I'd try to explain. "I think that might be from the kids' shoes? Because it's rainy today?" But he wouldn't listen, on all fours swaying his head from side to side like a metal detector. "I know it's Mina. I know it. It's everywhere!"
Let's be clear. She wasn't peeing everywhere. I meant it when I said she was doing it "on occasion," but still. I tried hard to come up with solutions and schedules but the truth is that her diagnosis coincided with the addition of a new family member, and it's hard to watch three young children while ensuring your already mischievous and now medicated dog - who, frankly, would much rather never go outside anyway in winter months - is emptying her bladder sufficiently.
It's also worth mentioning that while the medicine helps her, and we are very thankful for that, the cough hasn't disappeared. It's not constant or scary like it was initially, but it's there, often when I'm nursing the baby to sleep in the evening. Mina will nudge her nose into the cracked door, swing it open and enter the dark room with the "clackety clackety clackty" of her toenails on the hardwood, wheezing loudly and wagging her tail, while she looks at me, happily, like, "How about now? Is now a good time to hang out?"
The combination of it all breeds this constant level of distrust and I recently told J we had to get a grip (especially him, let's be honest). The most common refrain in our household has become, "Mina! What are you doing?!" When the kids are all asleep and we notice her slinking up the stairs to their quiet and unattended bedrooms. When she's circling the rug. When she's walking around, without purpose.
I tried looking up solutions to the dog-on-Lasix situation online, and found only heartfelt narratives regarding a beloved pet's heart deterioration. This wasn't the help I needed.
I read a few explanations of congestive heart failure and related issues that came with plenty of reassurance that even though the medicine made your dog urinate excessively, at least its quality of life would be extended over many years.
I read that to J. He replied, "What about us? What about our quality of life?"
Over the past few months we've made a concerted effort to deal with this new adventure, and like all of life's challenges, it is slowly but surely improving.
J (who has adopted a new calm in recent weeks, I don't know, maybe it's this book on meditation he's reading) brought home some puppy pads which I was totally opposed to at first but then conceded might be helpful on unusually busy days. He also replaced our bathmat - Mina's favorite spot for relieving herself - with a cedar mat that smells like a spa and is hard and uninviting for her bathroom dalliances.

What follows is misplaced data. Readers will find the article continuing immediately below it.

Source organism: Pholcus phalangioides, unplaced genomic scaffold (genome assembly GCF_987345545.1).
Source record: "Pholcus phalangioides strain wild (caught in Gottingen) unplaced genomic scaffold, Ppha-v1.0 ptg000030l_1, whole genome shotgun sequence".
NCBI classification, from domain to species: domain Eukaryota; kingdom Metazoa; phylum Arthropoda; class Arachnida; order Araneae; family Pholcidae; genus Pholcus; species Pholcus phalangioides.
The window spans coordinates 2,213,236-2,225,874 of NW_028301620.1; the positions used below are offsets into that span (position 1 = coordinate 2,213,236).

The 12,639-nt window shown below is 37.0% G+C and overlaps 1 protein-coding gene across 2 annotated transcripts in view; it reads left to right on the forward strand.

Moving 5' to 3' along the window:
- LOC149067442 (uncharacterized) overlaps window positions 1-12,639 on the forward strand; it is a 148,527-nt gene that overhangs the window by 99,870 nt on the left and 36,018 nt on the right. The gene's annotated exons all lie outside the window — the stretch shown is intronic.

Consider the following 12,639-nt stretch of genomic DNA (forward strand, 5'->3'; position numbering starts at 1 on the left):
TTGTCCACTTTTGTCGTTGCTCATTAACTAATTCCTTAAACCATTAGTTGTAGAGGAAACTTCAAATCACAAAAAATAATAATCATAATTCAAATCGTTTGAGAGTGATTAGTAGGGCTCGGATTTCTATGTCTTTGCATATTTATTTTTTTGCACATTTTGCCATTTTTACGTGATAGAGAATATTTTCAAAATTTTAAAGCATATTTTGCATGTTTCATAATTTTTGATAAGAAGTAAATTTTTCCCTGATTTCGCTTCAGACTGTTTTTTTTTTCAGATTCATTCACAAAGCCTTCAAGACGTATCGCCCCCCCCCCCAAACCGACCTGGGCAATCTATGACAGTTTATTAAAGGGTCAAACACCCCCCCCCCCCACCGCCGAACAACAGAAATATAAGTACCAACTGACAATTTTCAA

Of course, I let the dogs out any chance I get and am trying to get better about long, regular walks. Mina stays in a crate when we're out of the house and while she's sleeping at night, and seems to like it, happily entering when I ask.
Last night, though, I went into our guest room, which has just been transformed into Adriana's room with the addition of a crib, and I noticed a lump moving around under the comforter on the bed. Mina, having heard me enter, stuck her little head out from underneath. "What are you doing?" I said, automatically, as though she'd answer.
Then I sat down next to her and stroked her silky, soft ears. I haven't done that in forever and I thought about how you always read studies that petting an animal helps lower blood pressure. She needed to go in her crate, but the room, in its new incarnation as nursery, was so peaceful and warm. Mina may be a troublemaker, but she's no idiot. She'd chosen the least turbulent spot in the house and gotten down to business unmaking the bed and turning it the perfect lounge for an aging Pomeranian/Miniature Pinscher mix.
I looked at her, and at my quietly sleeping baby in the crib. One just beginning life and one beginning life's last stretch. One with an actual diaper one. Another who could really use a diaper.
I left her to enjoy her cozy nest, until J found her anyway, there was no way in hell he was going to leave her free to roam the house all night.
At the door I whispered, "Behave yourself. Don't wake up the baby." Again, as though she understood. But you know what? This is Mina we're talking about. A legendary dog, who is still making waves. And I think that maybe she did.